Thursday, August 18, 2022

My Worst Date

It was 2006 and I decided to try dating again. It had been just over two years since my breakup with Emily, which is the story at the start of Finding Kansas, so I was ready to tempt fate again. Fate had a lot more in store for me than I bargained for.

Thinking back to then, it's hard to remember just how difficult it was to tell a person that I was on the autism spectrum. There weren't shows on television with characters, and the thought of a Netflix show being an international phenomenon such as Extraordinary Attorney Woo was not even in the realm of possibilities in the best of imaginative worlds.

This date, I met her online, and she was a chemical engineer with an awesome job. We chatted for a couple weeks, and we had dinner planned at an Olive Garden. The initial pleasantries came and went, and she asked me for more detail about me saying I that I was writing. This led to talk about the chapters I had been writing and this, of course, led to the talk of Asperger's.

I held my breath each time I told anyone this because, and do remember this was 2006, people generally didn't know what Asperger's, or the autism spectrum, was. Maybe they had heard of it but had no frame of reference on what any of it meant. 

It was always a hold my breath moment. Would they ask, "what does that mean?" or the "my great uncle's third niece's mother's friend's teacher's son has it, I think." I wasn't sure yet which I loathed more, but I knew people didn't know what it meant. However, this person did "know".

"Autism spectrum?" she said with a raised eyebrow, "Oh, I know, that means you're unable to care or love anyone else, is that right?" I now knew what I hated the most, misconceptions. It was bad enough I had endured the horrible information on the night of my diagnosis, but this? How was I supposed to deal with this? It's one thing to have negative self-talk, but to have another person so blatantly say a mistruth as if it were as holy as a religion was crushing.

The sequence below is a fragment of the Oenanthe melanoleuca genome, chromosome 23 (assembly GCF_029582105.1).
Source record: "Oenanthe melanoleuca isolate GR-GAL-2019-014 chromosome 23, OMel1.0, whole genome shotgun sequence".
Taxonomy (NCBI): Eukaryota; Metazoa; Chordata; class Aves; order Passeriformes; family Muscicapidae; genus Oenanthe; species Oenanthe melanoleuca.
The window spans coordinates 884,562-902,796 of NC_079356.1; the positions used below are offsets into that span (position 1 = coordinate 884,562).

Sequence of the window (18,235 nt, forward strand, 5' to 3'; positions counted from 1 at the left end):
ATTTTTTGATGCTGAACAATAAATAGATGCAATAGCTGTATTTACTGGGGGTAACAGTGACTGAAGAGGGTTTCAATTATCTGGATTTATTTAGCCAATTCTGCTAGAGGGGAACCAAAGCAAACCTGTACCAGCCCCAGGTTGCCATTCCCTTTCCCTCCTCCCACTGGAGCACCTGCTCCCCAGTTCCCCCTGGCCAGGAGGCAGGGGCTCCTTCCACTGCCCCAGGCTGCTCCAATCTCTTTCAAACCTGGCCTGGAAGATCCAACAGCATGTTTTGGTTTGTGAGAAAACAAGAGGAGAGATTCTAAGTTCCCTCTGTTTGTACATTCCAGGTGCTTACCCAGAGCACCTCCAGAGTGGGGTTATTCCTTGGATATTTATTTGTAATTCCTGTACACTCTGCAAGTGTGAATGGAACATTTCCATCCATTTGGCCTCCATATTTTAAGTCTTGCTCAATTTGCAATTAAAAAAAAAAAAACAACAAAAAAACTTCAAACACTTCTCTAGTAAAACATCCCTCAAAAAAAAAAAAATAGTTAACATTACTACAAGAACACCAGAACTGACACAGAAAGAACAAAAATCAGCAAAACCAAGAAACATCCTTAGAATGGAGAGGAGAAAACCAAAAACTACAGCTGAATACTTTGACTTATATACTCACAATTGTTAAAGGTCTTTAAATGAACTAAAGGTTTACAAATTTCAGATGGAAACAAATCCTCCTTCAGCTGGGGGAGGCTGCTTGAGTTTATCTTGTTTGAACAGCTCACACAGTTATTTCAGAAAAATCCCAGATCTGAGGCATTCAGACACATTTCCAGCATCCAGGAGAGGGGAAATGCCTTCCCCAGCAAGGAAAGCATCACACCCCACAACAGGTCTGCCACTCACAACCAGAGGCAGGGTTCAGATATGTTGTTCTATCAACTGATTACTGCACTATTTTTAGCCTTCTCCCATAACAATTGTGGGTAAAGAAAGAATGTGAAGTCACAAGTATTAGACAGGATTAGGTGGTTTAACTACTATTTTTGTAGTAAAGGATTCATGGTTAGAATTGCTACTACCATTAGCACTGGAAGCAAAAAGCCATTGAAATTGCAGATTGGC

Needless to say, there wasn't a second date, and since that day I told myself I would wage a fierce battle against such misconceptions. There are now a multitude of shows depicting individuals on the autism spectrum and the understanding that it is, indeed, a spectrum is becoming more and more prevalent. I hope that 16 years from now, misconceptions are a thing of a bygone era. It is difficult for me to think back on the fear of a person never hearing of the autism spectrum, but now that's not as big of a concern. 

Maybe this date was ahead of her time. The battle now is with such wrong misconceptions. To have a belief as she did guaranteed the outcome. If you tell a person they can't, or that they'll fail, or that they shouldn't even try will almost ensure that outcome. My hope is that there won't ever be a situation like that Olive Garden visit back in 2006, but I know there will be. There will always be confusion and an air of mystery over something as mysterious as the autism spectrum, but all we can do is try, and not let the misconceptions define who we are.

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